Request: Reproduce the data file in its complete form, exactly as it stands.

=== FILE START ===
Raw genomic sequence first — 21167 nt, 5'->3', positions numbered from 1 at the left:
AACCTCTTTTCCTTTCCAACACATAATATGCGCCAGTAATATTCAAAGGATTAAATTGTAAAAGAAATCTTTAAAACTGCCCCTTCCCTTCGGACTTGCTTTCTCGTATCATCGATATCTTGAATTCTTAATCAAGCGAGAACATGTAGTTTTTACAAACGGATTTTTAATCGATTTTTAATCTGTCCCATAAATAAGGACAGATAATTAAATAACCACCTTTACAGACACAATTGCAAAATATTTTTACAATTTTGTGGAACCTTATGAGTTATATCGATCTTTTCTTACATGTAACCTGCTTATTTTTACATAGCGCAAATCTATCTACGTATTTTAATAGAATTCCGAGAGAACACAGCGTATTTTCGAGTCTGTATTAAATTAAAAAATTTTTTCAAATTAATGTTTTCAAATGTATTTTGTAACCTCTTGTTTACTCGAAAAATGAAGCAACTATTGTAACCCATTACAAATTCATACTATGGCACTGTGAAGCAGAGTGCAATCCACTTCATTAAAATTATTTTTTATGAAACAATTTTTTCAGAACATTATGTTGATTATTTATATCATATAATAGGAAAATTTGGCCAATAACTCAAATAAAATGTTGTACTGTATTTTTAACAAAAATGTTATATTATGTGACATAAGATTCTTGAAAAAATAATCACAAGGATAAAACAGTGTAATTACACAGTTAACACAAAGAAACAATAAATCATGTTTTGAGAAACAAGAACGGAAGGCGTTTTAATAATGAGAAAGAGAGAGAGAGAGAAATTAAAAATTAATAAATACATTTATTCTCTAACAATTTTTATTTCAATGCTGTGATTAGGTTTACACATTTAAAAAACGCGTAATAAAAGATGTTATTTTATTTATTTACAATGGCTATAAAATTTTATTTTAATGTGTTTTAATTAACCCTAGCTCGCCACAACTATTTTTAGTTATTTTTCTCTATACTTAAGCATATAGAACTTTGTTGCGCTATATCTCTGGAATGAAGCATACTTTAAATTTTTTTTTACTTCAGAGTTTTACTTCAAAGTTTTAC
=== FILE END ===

Raw genomic sequence first — 21167 nt, 5'->3', positions numbered from 1 at the left:
AACCTCTTTTCCTTTCCAACACATAATATGCGCCAGTAATATTCAAAGGATTAAATTGTAAAAGAAATCTTTAAAACTGCCCCTTCCCTTCGGACTTGCTTTCTCGTATCATCGATATCTTGAATTCTTAATCAAGCGAGAACATGTAGTTTTTACAAACGGATTTTTAATCGATTTTTAATCTGTCCCATAAATAAGGACAGATAATTAAATAACCACCTTTACAGACACAATTGCAAAATATTTTTACAATTTTGTGGAACCTTATGAGTTATATCGATCTTTTCTTACATGTAACCTGCTTATTTTTACATAGCGCAAATCTATCTACGTATTTTAATAGAATTCCGAGAGAACACAGCGTATTTTCGAGTCTGTATTAAATTAAAAAATTTTTTCAAATTAATGTTTTCAAATGTATTTTGTAACCTCTTGTTTACTCGAAAAATGAAGCAACTATTGTAACCCATTACAAATTCATACTATGGCACTGTGAAGCAGAGTGCAATCCACTTCATTAAAATTATTTTTTATGAAACAATTTTTTCAGAACATTATGTTGATTATTTATATCATATAATAGGAAAATTTGGCCAATAACTCAAATAAAATGTTGTACTGTATTTTTAACAAAAATGTTATATTATGTGACATAAGATTCTTGAAAAAATAATCACAAGGATAAAACAGTGTAATTACACAGTTAACACAAAGAAACAATAAATCATGTTTTGAGAAACAAGAACGGAAGGCGTTTTAATAATGAGAAAGAGAGAGAGAGAGAAATTAAAAATTAATAAATACATTTATTCTCTAACAATTTTTATTTCAATGCTGTGATTAGGTTTACACATTTAAAAAACGCGTAATAAAAGATGTTATTTTATTTATTTACAATGGCTATAAAATTTTATTTTAATGTGTTTTAATTAACCCTAGCTCGCCACAACTATTTTTAGTTATTTTTCTCTATACTTAAGCATATAGAACTTTGTTGCGCTATATCTCTGGAATGAAGCATACTTTAAATTTTTTTTTACTTCAGAGTTTTACTTCAAAGTTTTAC